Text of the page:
In a letter to the TSA last week, Senator Charles Schumer asked the TSA to conduct internal undercover "sting" operations to catch employees who may be stealing from the people they're supposed to protect. But it seems that the TSA had already been secretly evaluating employees at Newark Airport, and the results are about as depressing as you'd expect: the airport's screeners use proper procedure only 16.7% of the time, and respond appropriately to prohibited items only 25% of the time.
The secret report, dated June 8 and named PACE Airport Evaluation (for the four different job performance headings: "Presence, Advisements, Communication and Execution") was obtained by the Star-Ledger, and conducted by TSA employees from other cities, referred to as "secret shoppers."
Perhaps most alarming was the rate at which Newark's TSA screeners told passengers of their right to opt-out of potentially carcinogenic body scans for pat-downs: 0%. Thomas McDonnell, a professor at Pace Law School who apparently hasn't watched ABC News recently, called the results of the report, "shocking": "There’s that often-repeated phrase, ‘We’ve got to get it right all the time.' When it’s under 50 percent, under 20 percent, that to me is very shocking."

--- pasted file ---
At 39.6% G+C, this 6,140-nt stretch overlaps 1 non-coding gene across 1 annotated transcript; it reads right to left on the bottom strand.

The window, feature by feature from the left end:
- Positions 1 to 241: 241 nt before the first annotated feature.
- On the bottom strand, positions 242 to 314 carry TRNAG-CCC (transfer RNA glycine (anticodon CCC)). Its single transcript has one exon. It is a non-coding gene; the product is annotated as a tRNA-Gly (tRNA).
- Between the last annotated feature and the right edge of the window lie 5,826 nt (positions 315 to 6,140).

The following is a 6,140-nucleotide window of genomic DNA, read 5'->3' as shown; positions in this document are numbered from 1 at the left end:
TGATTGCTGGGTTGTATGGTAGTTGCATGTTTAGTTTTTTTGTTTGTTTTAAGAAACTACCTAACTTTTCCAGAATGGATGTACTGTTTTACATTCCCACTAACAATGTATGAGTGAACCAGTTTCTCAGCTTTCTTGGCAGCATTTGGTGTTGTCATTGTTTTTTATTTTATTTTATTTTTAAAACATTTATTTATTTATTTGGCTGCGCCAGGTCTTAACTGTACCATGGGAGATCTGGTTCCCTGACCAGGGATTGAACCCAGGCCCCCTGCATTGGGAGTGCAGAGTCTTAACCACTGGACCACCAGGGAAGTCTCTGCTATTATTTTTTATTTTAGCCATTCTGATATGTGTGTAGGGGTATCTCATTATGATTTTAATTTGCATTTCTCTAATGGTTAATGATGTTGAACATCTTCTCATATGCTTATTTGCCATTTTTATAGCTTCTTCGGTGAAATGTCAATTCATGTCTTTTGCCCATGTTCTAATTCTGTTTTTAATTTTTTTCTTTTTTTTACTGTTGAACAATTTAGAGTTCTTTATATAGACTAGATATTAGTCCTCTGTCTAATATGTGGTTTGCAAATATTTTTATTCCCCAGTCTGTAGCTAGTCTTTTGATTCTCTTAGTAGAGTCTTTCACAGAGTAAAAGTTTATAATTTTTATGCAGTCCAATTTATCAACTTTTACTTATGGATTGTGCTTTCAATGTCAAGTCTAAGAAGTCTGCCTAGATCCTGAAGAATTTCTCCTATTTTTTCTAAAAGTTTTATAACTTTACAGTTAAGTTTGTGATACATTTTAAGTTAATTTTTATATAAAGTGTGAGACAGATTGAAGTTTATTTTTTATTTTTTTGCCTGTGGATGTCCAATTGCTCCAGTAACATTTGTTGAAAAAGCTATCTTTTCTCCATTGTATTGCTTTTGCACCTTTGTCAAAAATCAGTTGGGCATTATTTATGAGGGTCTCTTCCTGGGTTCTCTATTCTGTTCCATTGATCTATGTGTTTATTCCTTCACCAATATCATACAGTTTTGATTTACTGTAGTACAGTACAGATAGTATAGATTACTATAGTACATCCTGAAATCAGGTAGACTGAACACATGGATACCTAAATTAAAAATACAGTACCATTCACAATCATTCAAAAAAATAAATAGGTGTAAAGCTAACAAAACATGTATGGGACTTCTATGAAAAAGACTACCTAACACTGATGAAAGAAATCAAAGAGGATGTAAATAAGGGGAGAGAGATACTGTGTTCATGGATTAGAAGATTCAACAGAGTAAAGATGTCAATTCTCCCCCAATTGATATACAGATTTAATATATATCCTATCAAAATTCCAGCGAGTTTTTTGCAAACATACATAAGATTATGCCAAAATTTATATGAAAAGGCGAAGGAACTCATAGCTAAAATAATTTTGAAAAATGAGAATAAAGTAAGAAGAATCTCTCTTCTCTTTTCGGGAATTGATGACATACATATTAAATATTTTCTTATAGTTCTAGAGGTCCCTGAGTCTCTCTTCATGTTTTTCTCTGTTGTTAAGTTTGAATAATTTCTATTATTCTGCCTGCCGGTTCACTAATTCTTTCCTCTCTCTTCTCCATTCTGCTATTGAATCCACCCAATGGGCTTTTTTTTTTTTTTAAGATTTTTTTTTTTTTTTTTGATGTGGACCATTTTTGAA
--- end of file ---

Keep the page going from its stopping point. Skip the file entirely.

"At the very least, Congress should require the disclosure of more of these PACE reports, and consider whether some major changes in airport screening are necessary now more than ten years after the program was initially established," John Banzhaf, a public interest law professor at GWU Law School noted in a release.
The report did find that Newark's agents displayed "good listening skills" and correctly removed prohibited items during physical baggage searches 100% of the time, which is good news because potential terrorists are notoriously frightened by politeness.
A TSA spokesman gave this comment to the Star-Ledger: "TSA is an agency that evaluates its workforce constantly with an eye toward continuous improvement."
The upside of that 16.7% number? Maybe they're actually cutting people slack for traveling with their
explosive geltoothpaste in their carry-on.